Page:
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70 years later, Winder couple still taking their wedding vows to heart

POSTED: June 5, 2011 1:30 a.m.
Photos for The Times/

Now and then: Vaughn and Ora Lee Little pose for a portrait a year after their marriage in 1941. Ora Lee and Vaughn posed again in 2010. Tuesday marks 70 years of marriage for the Winder couple.

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Not all love stories are fairy tales full of magic and make believe.

No. Sometimes, true love finds a more practical vessel — like two teenagers meeting through a mutual acquaintance and striking up a conversation.

Such is the case for Vaughn and Ora Lee Little, who may not have swooned with love at first sight, but whose marriage has withstood the test of time. Seventy years to be exact.

"We met in 1937 going to a basketball game," Vaughn Little said.

"We had to walk from her cousin’s house to catch the school bus to the game. We talked and held hands on the way there and when we got back."

Although he can’t remember today exactly what drew him to his wife-to-be, Little remembers that somehow she got under his skin. And somehow the two decided they’d like to court.

For two young-adults coming of age during the height of the Great Depression, there wasn’t much use for fanciful notions of romanticism and extravagant gifts.

"I didn’t have a car, but we got a date every once in a while," said Little.

At the time, Little lived in Hall County, but Ora Lee lived in Winder.

"There wasn’t no darn phones. We only had one in my community. The lawyer had it. If you needed to call the doctor or something, you’d go over there and ring him up. If you could get him. It was aggravating," Little said.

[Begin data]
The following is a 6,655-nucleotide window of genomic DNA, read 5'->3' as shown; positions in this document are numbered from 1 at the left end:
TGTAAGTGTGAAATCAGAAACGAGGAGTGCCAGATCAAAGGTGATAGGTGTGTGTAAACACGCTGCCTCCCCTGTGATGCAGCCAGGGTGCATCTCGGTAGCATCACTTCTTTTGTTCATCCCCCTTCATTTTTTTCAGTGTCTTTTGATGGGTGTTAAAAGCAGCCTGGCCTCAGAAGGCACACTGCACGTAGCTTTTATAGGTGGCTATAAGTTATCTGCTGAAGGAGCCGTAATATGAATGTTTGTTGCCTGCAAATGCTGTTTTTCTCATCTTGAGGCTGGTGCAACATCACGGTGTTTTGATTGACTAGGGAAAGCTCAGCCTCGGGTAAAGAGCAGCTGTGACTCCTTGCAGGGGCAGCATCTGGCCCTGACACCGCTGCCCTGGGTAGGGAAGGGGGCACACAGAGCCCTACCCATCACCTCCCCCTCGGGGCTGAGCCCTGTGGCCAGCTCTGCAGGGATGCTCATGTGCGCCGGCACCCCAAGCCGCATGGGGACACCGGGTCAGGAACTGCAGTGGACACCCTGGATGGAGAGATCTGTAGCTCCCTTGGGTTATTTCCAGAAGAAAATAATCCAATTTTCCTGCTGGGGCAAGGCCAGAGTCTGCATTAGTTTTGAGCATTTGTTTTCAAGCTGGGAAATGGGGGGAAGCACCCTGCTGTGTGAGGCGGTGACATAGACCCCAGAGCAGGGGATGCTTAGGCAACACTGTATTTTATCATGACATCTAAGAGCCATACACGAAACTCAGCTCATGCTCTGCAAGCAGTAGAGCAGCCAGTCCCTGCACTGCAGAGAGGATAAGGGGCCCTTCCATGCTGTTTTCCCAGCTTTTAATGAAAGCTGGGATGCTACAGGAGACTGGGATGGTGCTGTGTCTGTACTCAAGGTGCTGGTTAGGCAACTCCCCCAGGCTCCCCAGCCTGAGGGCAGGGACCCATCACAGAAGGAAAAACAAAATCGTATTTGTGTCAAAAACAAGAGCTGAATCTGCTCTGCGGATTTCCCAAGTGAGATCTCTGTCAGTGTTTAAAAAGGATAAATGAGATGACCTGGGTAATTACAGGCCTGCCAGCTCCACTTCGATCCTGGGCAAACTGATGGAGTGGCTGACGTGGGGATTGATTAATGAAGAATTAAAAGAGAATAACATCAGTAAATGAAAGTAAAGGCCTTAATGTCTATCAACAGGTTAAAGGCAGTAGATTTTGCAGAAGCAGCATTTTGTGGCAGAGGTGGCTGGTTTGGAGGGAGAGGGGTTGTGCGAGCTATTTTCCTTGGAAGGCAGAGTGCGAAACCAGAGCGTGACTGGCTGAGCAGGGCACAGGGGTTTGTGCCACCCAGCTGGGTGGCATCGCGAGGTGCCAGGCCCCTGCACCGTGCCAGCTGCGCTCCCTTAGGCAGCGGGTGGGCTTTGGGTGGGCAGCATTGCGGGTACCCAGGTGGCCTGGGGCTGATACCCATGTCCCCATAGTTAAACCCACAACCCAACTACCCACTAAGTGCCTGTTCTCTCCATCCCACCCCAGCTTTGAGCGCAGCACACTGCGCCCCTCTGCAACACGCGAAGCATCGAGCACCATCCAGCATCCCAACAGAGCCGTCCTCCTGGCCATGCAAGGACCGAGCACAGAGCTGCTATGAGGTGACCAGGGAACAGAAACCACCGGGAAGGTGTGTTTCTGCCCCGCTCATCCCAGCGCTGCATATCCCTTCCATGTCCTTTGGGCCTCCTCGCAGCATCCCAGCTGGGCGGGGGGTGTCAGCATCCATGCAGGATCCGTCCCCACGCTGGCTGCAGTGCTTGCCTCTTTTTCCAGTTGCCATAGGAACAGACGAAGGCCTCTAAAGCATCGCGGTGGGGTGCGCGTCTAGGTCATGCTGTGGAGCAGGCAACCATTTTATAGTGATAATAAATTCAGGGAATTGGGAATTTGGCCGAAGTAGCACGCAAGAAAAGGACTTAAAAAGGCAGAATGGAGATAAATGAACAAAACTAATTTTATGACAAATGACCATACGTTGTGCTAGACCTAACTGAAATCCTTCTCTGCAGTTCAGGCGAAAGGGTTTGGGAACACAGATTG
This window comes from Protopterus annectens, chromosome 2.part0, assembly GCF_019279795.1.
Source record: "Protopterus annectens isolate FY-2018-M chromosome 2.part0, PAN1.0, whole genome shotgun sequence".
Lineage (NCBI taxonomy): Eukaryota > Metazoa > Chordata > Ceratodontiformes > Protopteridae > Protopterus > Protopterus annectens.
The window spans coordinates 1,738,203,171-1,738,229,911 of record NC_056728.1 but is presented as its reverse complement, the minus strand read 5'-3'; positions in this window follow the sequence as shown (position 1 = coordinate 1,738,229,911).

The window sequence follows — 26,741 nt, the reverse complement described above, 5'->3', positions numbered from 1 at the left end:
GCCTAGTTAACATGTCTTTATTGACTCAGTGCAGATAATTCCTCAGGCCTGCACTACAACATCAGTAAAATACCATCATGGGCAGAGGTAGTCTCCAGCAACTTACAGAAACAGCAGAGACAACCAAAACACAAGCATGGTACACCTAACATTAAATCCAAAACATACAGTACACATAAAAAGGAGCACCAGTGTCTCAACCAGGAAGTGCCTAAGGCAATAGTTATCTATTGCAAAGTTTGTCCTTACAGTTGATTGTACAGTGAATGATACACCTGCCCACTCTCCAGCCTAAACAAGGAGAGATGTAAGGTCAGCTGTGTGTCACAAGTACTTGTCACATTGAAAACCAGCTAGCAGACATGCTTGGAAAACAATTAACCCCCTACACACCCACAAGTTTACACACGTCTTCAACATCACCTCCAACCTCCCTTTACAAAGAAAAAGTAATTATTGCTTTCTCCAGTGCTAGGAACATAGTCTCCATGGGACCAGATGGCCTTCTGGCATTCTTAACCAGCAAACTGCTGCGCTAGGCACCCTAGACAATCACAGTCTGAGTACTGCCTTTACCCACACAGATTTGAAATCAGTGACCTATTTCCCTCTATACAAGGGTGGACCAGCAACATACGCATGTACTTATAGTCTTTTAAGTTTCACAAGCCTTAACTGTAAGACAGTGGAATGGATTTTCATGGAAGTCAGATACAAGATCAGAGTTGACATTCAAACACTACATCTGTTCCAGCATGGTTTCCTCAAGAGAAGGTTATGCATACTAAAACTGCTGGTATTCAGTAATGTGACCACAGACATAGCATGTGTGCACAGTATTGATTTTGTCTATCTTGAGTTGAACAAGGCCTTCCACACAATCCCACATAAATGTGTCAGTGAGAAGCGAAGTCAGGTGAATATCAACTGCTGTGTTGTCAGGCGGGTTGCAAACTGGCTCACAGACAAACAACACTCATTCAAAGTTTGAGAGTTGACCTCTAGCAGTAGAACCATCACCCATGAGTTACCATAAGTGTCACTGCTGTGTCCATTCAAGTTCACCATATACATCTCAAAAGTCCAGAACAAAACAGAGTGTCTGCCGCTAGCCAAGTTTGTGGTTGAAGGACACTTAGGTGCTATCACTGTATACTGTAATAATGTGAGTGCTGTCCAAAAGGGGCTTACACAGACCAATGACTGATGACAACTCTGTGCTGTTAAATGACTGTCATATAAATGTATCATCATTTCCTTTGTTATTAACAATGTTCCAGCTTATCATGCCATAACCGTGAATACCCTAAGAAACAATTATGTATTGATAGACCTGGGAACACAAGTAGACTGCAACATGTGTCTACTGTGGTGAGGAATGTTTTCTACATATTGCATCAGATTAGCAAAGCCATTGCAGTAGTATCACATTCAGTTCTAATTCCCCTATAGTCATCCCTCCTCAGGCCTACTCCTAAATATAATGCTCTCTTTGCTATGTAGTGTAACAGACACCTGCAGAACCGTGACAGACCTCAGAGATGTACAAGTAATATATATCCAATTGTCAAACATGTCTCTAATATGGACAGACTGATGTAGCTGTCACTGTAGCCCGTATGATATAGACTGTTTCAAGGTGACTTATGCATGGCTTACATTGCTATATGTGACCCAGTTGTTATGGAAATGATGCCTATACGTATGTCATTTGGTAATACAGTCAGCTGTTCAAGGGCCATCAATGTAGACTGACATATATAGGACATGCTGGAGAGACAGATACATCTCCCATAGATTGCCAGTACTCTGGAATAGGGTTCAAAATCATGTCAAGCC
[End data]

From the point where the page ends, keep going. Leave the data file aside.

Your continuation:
"There wasn’t no cars, wasn’t no running water, no inside bathrooms. Wasn’t but one radio in our neighborhood."

Instead of staying on the phone until the wee hours of the morning or meeting for daily lunch dates, the couple’s courtship was a more practical one.

They wrote letters.

After a few years, Little decided it was time for them to take their courting to the next level.

He proposed, she said yes and that was that. But there would be no big wedding for Little and his June bride.

"Nobody had any money. The day we got married, I don’t think we had $50 between us," Little said.

"The justice of the peace married us (at his house). We didn’t have no rings — we didn’t have money to buy them."

They spent their honeymoon night at the Dixie Hunt Hotel in downtown Gainesville, which is now on the National Register of Historic Places. Afterward, they decided to plant their feet in Winder.

"We rented two rooms with a bath — no furniture — for $8 a month," Little said.

Together, the industrious couple made their rented house a home.

"We both worked on the night shift. I worked in a furniture plant and she worked in a sewing plant. We each made $12 a week," Little said.

"We finally got $25 to pay down on furniture. We got a bedroom suite, an oil stove and a 50-pound icebox — wasn’t no refrigerators.

"She paid the furniture (note) and I paid all the other bills."